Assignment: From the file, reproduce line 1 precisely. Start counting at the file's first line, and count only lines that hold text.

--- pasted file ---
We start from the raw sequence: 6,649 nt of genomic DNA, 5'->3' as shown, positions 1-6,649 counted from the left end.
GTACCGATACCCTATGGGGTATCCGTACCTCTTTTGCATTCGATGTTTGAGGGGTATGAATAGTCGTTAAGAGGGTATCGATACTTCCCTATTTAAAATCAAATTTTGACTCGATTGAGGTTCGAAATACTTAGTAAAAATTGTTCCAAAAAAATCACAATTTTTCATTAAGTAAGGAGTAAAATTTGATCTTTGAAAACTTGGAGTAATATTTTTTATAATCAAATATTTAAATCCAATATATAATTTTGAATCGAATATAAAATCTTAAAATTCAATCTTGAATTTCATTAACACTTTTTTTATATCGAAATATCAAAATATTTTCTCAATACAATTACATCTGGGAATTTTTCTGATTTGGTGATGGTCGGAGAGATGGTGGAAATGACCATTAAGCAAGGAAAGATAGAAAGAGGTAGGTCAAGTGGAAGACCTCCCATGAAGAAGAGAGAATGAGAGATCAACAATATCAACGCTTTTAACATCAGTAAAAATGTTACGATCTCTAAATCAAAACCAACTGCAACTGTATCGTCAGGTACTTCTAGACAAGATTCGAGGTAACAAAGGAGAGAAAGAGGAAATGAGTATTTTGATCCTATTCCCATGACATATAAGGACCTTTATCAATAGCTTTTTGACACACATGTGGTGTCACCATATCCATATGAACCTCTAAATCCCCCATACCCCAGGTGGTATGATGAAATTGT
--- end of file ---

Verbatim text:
We start from the raw sequence: 6,649 nt of genomic DNA, 5'->3' as shown, positions 1-6,649 counted from the left end.